Friday, April 3, 2009

Delivering the meals

The Trout and I finished our second run of Meals on Wheels a little while ago. We were needed to help out on an extra day. We definitely have a mixture of people to deliver to. Some are touching to the heart, some are just strange, but there is one sweet woman I actually worry about during the week.

It looks like she has been through chemo as she is obviously wearing a wig. She is frail and does not look well at all. But she is so kind. Today she grabbed my heart when after I had placed the meal in her kitchen, she told me that I was very kind to do this for her and then she said, "God is very pleased with you." Wow! That about blew my socks off.

We are both very surprised how fulfilling this little job has become. We actually did our route today without the map. Are we getting good, or what?

Tonight we are pretending to be in Alsace and having Choucroute for dinner. I plan on posting tomorrow.

7 comments:

  1. You're not getting good. You've been good all along. Blessings for you both.

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  2. That is a very nice feeling when helping others. I'm curious about what you are having for dinner. I was going to google it but decided to be surprised by tomorrow's post!

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  3. Anonymous4:31 PM

    Susan, you have always been so kind so it is not surprising that you are still that--and then some. My brother and his wife are having the same experience that you are when they deliver for Meals on Wheels. I am glad that Dale is as compassionate as you are. We always receive more than we give, I think. I wish more people could understand that. RW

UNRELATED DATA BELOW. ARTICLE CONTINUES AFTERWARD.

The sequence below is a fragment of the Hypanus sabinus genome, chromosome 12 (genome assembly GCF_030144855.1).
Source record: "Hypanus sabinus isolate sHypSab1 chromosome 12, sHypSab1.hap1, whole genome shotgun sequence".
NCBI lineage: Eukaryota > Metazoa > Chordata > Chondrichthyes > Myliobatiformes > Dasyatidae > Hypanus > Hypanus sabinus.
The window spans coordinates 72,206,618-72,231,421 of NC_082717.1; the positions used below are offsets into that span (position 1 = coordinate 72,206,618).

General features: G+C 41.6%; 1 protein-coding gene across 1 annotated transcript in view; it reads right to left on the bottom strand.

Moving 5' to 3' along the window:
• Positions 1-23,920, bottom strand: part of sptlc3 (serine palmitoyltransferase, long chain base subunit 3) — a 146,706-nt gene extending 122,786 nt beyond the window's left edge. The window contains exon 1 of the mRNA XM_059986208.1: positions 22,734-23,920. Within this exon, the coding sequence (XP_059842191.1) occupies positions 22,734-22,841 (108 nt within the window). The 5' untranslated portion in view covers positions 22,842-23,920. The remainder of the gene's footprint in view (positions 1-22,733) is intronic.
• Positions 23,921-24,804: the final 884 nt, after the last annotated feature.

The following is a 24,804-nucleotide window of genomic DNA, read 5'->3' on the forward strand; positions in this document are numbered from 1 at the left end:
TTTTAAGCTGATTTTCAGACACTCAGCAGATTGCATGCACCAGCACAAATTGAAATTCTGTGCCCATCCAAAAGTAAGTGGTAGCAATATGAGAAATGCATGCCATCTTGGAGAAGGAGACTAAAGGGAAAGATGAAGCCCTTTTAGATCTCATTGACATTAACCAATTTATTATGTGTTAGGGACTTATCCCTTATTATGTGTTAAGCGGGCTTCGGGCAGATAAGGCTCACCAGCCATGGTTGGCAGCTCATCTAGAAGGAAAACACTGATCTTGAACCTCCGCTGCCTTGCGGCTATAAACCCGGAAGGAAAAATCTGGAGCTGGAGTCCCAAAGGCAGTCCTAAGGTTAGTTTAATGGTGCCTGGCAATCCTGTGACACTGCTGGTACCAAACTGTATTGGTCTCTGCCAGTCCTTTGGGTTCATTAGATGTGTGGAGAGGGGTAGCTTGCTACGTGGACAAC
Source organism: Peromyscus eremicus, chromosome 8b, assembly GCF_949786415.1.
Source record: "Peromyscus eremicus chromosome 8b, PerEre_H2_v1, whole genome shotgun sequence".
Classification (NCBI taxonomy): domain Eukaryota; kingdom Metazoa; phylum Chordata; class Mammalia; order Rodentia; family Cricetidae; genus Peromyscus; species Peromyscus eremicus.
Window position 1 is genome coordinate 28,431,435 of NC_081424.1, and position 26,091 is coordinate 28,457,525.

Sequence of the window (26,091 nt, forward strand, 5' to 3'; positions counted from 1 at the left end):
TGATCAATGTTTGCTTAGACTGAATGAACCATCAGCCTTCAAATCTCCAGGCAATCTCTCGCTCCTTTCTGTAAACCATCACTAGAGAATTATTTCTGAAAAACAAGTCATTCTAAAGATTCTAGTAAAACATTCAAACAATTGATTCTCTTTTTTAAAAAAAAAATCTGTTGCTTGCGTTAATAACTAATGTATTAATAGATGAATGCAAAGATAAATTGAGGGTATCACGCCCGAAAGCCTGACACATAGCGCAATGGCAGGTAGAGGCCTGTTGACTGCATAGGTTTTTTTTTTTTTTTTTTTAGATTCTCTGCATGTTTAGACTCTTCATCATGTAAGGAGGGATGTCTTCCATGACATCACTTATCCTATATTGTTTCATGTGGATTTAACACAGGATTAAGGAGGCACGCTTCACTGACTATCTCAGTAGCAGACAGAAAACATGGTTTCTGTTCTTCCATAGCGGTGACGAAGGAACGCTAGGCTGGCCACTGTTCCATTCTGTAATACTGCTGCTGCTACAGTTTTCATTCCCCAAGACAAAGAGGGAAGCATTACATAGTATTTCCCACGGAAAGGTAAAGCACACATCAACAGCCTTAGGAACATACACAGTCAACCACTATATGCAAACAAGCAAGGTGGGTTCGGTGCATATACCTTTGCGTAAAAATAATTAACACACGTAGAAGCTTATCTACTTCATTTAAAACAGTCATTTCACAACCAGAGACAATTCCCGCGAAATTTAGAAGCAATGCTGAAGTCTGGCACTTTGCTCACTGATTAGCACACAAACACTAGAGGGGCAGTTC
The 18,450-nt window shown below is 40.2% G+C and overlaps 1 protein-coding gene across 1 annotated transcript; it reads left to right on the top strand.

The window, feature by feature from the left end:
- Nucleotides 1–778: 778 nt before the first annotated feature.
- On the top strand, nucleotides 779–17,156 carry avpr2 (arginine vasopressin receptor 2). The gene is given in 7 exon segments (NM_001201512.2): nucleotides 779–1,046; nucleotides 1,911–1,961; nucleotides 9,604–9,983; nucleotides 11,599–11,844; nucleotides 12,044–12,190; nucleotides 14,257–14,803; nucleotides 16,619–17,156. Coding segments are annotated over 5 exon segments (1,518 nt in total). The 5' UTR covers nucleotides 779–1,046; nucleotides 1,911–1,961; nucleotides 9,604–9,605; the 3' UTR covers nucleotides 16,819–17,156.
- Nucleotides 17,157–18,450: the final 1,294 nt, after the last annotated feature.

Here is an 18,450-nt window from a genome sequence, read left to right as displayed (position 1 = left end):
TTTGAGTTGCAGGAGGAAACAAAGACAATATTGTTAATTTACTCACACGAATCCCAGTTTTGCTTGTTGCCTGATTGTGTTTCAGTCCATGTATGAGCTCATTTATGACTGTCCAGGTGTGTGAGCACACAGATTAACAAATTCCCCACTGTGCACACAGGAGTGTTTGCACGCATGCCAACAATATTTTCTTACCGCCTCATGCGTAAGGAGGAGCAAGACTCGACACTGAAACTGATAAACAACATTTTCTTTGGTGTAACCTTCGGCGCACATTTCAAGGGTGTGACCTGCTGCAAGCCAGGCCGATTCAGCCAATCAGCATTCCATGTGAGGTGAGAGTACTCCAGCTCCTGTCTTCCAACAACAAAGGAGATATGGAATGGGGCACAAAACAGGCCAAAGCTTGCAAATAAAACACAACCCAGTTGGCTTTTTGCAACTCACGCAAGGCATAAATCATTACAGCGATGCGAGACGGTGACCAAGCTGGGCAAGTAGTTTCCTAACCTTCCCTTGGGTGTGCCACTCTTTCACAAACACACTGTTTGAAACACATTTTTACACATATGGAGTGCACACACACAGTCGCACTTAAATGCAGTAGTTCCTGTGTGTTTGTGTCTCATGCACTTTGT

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  4. You just had the feeling I have being a nurse. When you are doing something right and gives you a "buzz" then all is right in the world. I'm glad you are experiencing this. It is so worthwhile. Love ya, Erika

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  5. Very off the subject, but Erika, I always felt the buzz when I worked for Dr. Hogan. We had a dear, young patient with malignant melanoma and I helped get him to CA to the John Wayne Cancer Institute for some very experimental treatment. He and I became very good friends. I retired just before he died from the skin cancer. It broke my heart, but I knew I really had a hand in helping him in his journey to survive. Unfortunately, cancer treatment still has a long way to go.

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  6. Mr. W: Thank you for your kind comments. You always were an encourager and you still are.

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  7. Often - it's the few minutes of human contact that's more important than the meal. So glad that you are doing this for my dear Lakelanders!

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